SOLO JAPAN 3.-16.11.2002.
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Tuesday, 12th of November 2002
Kyoto -> Tokyo

Day Ten :
Last day in Kyoto

Final day exploring Kyoto

This would be my final day in Kyoto, since my Japan Rail Pass will expire today and there was a reserved hotel room waiting for me back at Tokyo. Not willing to see a single temple more, I asked the guesthouse owner where I should go in hope of seeing something different. The recommendation was the Arashiyama area in West-Kyoto. So be it!

From the Kyoto station I got on a train that would take me near the Arashiyama area. Just like the areas of East-Kyoto I visited earlier, Arashiyama was right beside the mountain slopes surrounding Kyoto.

Bamboo forests

I followed a stream of Japanese tourists and soon I found myself in front of some typical buddhist temple, so it was "great, thanks, good bye" after looking at it for a few moments.

A few moments later I ended up in a nice bamboo forest path where rickshaw runners were offering their services for the Japanese tourists (in addition for the ride they also act as personal tourist guides, I have no idea of the costs though).

The day moved on pretty much by walking up north in the small streets and visiting two small temple areas that had quiet forest gardens. The entrance fees were around 1000-1200 yen and this applied for most temples in Kyoto, so it can get expensive if one is determined to visit every temple that happens to come by.

The last temple area I visited was the Adashino Nembutsu-ji Temple, which differs from the rest by having around 8000 stone buddha statues that were found buried around the area about 100 years ago.

While heading back to the train station, I stopped by for some lunch and bought some souvenirs (a small stone statue and a Japanese-style fan, which took me an hour to decide what kind I should choose).

Returning to Tokyo

I then returned to Club Tour, grabbed my stuff, thanked the owner and took the next shinkansen to Tokyo with a boxed dinner (known as ekiben). The train would arrive at Tokyo station half past nine in the evening, leaving me only one and a half hours to find the hotel in Asakusa, since the doors for that hotel would close at 11:00am.

As usual the train trip was smooth and on schedule. This time around Tokyo station was much more bearable than during my first encounter, so I guess I've adapted to the system to some extent now. I bought a magnetic metro card worth 1000 yen, so that I can stop fiddling around with the ticket machines and let the gate machines do the calculating for a change.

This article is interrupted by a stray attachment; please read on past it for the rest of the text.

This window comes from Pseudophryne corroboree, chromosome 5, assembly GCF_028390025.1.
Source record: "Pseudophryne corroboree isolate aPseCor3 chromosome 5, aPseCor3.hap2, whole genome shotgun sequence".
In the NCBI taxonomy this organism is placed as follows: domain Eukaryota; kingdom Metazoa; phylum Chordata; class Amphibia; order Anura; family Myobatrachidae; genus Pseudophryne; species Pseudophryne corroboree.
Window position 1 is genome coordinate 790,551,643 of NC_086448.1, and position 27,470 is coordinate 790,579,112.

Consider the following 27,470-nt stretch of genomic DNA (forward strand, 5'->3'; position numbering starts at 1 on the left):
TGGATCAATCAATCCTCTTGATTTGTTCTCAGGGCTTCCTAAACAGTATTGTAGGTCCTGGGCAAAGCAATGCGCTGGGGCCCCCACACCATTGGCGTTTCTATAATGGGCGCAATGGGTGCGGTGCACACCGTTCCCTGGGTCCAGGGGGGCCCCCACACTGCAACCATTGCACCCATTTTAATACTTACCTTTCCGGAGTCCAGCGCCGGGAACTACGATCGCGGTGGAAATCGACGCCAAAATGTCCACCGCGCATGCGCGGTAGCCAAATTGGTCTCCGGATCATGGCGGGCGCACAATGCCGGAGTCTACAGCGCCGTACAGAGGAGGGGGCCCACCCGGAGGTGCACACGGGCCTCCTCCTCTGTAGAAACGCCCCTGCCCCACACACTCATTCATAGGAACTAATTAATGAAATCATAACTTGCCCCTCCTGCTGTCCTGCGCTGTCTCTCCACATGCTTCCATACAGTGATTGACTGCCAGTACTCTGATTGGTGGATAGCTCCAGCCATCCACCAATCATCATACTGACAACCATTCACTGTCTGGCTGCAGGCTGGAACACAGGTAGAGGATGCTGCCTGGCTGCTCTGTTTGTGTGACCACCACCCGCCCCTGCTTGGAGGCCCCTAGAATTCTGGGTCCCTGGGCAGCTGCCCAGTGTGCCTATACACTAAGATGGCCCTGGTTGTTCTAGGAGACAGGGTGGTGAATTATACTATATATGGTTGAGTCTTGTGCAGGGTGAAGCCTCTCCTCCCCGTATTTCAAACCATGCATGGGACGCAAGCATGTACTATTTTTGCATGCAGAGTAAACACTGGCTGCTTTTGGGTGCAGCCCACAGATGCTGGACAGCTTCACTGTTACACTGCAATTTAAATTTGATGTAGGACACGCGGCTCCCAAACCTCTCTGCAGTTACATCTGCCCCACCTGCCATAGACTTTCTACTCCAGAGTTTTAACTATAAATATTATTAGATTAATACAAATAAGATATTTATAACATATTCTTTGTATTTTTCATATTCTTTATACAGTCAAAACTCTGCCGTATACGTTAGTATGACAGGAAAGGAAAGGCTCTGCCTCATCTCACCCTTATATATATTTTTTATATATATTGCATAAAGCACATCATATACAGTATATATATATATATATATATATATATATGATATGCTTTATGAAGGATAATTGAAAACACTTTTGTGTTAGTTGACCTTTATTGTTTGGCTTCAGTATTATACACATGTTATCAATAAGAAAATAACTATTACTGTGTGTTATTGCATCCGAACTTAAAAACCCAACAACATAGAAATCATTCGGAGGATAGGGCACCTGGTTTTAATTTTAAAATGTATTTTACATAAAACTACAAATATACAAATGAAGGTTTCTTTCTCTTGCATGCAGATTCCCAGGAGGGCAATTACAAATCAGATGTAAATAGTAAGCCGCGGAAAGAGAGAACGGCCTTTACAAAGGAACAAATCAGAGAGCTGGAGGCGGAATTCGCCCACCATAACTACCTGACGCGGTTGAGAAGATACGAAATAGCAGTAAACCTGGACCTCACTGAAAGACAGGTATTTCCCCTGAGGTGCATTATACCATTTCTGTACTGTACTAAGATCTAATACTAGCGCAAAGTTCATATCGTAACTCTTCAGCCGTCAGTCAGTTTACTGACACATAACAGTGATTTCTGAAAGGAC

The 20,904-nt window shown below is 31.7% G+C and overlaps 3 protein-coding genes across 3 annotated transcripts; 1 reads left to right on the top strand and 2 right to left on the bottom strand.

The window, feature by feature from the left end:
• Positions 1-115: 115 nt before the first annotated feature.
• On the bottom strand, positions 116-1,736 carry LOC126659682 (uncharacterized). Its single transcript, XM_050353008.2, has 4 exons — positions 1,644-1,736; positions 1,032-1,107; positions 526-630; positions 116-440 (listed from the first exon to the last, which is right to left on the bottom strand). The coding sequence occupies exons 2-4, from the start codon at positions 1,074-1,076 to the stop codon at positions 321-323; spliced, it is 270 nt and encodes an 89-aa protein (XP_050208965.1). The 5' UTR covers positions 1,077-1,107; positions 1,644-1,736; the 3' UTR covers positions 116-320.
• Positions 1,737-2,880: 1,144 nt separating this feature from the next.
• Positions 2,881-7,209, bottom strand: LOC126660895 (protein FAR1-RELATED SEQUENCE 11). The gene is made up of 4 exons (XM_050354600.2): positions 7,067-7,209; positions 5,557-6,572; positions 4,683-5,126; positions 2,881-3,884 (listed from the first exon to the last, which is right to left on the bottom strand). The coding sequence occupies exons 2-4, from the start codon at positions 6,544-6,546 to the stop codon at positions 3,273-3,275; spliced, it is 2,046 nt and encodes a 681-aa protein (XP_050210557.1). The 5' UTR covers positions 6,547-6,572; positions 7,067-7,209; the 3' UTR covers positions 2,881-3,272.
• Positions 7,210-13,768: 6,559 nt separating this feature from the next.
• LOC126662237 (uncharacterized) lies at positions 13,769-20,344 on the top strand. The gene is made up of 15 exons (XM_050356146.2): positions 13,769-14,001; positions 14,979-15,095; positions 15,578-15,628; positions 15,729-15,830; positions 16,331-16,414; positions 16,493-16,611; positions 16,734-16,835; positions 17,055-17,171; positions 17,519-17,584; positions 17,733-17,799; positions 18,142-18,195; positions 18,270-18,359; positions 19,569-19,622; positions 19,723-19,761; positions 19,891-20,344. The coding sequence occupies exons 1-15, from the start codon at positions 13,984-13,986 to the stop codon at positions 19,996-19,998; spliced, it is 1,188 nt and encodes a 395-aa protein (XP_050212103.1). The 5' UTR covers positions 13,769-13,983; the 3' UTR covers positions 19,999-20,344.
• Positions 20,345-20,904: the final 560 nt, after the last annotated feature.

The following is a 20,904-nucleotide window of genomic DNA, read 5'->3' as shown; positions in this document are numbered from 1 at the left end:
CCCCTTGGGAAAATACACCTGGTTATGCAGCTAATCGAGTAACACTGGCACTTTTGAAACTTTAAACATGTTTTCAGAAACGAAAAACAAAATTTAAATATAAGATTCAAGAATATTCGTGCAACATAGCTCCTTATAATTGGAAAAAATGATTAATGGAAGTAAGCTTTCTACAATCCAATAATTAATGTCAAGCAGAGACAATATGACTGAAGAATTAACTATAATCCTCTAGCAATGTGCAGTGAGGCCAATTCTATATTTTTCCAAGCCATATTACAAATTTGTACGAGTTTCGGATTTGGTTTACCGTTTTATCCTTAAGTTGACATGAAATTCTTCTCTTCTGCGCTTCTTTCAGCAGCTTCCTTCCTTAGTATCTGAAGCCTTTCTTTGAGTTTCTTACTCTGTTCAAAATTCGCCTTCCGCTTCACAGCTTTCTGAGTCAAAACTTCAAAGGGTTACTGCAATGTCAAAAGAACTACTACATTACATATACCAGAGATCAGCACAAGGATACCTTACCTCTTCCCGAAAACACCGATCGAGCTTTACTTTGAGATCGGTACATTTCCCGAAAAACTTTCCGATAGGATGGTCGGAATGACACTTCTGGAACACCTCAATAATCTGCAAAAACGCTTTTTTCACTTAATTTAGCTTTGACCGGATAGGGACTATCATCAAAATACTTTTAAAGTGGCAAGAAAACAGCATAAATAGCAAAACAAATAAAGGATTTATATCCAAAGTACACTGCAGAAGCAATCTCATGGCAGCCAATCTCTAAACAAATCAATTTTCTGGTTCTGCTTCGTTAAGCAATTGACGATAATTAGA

Getting to Asakusa station was easy. Finding the hotel was a bit more tricky, but by asking directions from the ever so helpful Japanese people sorted things out. I actually entered another hotel by mistake, but the desk clerk kindly showed me where my hotel was, which was just around the corner. And again I had to admire the level of safety in the streets of this metropolis.

The hotel, Ryokan Shigetsu, was the most expensive accommodation I picked for my trip (7300 yen plus tax). The room was western style and there was absolutely nothing wrong with it, but after the excellence of ryokan Kangetsu and cheapness of Club Tour, it felt too sterile for my taste and the view from the window was a wall of the neighbouring building just 40(!) centimeters away! Well, at least there was no strict bed time and I could sleep in peace.

Summary of Kyoto

So I was back in Tokyo. Kyoto certainly was worth its reputation and I can agree that a few days or even weeks would not be enough to go through all the important temples, gardens and shrines around that area. It was easy to get an overdose on temples, so it's vital to make sure you see a bit of everything rather than concentrating in something particular or just wandering around like I did. That will only result in so many temples you get that "seen one, seen them all" feeling.

Kyoto was also an excellent base for one day excursions to Nara, Osaka and Himeji. Even Hiroshima was reasonably close, but alas I couldn't get up early. Maybe I should have bought a seat ticket a night before that might have motivated me to get up from bed (although the seat tickets didn't cost me anything).

The guest house Club Tour is highly recommended for budget travelers staying at Kyoto. There is always the risk the dormitory mates might be annoying (I had no major problems with mine) and the rules may feel a bit strict, but for 2400 yen per night, I wasn't complaining!

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Photo copyright Ude
A bamboo forest and rickshaws at the western slopes of Kyoto.

Photo copyright Ude
Yet another silent moss garden.

Photo copyright Ude
The Adashino Nembutsuji temple, where about 8000 buddhist stone statues were found.

Photo copyright Ude
A quiet street.

Photo copyright Ude
Small souvenir shops came in all kinds of styles.

Ryokan Shigetsu - Those who are searching for a accommodation at Tokyo's Asakusa might want to consider this hotel.


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